Brassica vegetables, such as cabbage, have many health benefits arising from their antioxidant and anticancer properties. These properties are endowed by the metabolite composition of the plant, and it is therefore important to elucidate the metabolic profile and associated activities in this genus. This study objectively evaluated the characteristics of cabbage varieties using metabolic profiling to identify the primary metabolic components that correlate with antioxidant activity and taste attributes. GC-MS analysis was used to identify the primary metabolites. Antioxidant activity was measured by oxygen radical absorbance capacity (ORAC) and 2,2-diphenyl-1-picrylhydrazyl radical (DPPH) scavenging assays, and an electronic tongue was used to quantitate nine taste attributes. Orthogonal projections to latent structures (OPLS) using SIMCA 14 correlated the metabolite components with the taste and antioxidant characteristics. We identified 4-aminobutyric acid, fructose 1-phosphate, adipic acid, 5-oxoproline, N-acetylglycine, O-phosphoethanolamine, and homovanillic acid as important determinants of DPPH scavenging activity and umami, sourness, acidic bitterness, irritant and saltiness, bitterness, astringency, and richness, respectively. These metabolites represent markers indicating breed differences and contribute to differential cabbage functionality. These studies could be extended to measure additional metabolites, as well as to understand the role of growth conditions on the metabolic profile and health benefits of plants.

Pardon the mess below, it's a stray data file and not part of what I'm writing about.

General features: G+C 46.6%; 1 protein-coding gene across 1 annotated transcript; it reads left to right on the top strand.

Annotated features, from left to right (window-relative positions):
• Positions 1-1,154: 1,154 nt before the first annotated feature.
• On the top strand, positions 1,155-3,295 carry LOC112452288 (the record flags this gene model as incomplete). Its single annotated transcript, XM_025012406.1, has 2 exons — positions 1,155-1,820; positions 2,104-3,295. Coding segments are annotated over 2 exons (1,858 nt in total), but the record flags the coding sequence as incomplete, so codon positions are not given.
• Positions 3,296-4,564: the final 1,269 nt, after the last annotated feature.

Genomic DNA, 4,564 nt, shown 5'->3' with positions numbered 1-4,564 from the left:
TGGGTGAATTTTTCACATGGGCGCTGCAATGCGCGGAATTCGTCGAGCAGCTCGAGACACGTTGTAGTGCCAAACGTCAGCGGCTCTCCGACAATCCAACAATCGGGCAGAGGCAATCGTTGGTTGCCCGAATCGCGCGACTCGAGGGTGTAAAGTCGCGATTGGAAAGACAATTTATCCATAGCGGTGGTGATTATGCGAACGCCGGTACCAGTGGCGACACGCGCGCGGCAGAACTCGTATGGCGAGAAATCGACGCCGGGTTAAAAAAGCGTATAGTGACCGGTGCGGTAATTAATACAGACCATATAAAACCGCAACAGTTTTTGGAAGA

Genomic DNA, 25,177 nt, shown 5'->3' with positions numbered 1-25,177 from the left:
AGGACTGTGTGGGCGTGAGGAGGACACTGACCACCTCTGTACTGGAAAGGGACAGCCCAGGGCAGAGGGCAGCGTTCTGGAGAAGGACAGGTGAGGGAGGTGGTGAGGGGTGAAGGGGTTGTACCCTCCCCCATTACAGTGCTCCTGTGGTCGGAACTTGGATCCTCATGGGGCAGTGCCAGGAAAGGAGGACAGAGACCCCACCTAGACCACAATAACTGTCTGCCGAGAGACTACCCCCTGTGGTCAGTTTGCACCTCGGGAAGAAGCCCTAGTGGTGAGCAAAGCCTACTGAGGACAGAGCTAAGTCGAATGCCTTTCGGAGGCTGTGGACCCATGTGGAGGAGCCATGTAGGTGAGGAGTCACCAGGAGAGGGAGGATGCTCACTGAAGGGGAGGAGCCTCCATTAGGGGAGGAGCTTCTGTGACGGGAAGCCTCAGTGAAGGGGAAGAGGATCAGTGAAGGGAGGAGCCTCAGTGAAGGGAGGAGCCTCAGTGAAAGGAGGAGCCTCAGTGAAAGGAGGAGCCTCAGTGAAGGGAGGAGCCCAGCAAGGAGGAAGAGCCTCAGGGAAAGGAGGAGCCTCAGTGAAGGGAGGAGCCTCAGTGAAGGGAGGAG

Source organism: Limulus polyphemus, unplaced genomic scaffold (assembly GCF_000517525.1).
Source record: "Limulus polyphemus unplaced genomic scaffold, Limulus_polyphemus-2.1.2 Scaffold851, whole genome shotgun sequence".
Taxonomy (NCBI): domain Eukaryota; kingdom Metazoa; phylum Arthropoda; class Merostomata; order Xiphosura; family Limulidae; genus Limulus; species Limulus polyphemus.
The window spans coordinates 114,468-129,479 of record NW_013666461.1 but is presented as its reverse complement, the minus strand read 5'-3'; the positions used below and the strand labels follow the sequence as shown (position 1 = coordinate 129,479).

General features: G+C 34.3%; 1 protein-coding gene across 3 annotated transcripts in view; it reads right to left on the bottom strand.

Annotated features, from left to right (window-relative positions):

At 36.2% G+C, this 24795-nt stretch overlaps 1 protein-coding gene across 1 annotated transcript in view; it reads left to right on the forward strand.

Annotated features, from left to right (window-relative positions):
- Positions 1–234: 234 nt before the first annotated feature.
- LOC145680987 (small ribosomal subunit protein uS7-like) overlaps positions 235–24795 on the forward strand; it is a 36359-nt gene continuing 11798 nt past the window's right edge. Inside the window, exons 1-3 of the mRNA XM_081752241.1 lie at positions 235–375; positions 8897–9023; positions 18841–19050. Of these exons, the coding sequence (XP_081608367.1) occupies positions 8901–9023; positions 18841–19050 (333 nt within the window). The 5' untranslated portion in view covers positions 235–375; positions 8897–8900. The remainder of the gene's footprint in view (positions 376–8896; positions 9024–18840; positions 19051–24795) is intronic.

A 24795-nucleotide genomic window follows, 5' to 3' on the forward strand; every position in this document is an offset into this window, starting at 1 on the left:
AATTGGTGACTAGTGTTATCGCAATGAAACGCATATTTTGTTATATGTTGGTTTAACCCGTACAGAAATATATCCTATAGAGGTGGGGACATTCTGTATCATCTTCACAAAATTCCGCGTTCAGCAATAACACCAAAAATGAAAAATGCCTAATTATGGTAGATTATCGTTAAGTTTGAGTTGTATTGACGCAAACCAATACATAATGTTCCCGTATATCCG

Keywords: DPPH; GC-MS; OPLS; ORAC; cabbage; electronic tongue; metabolomics.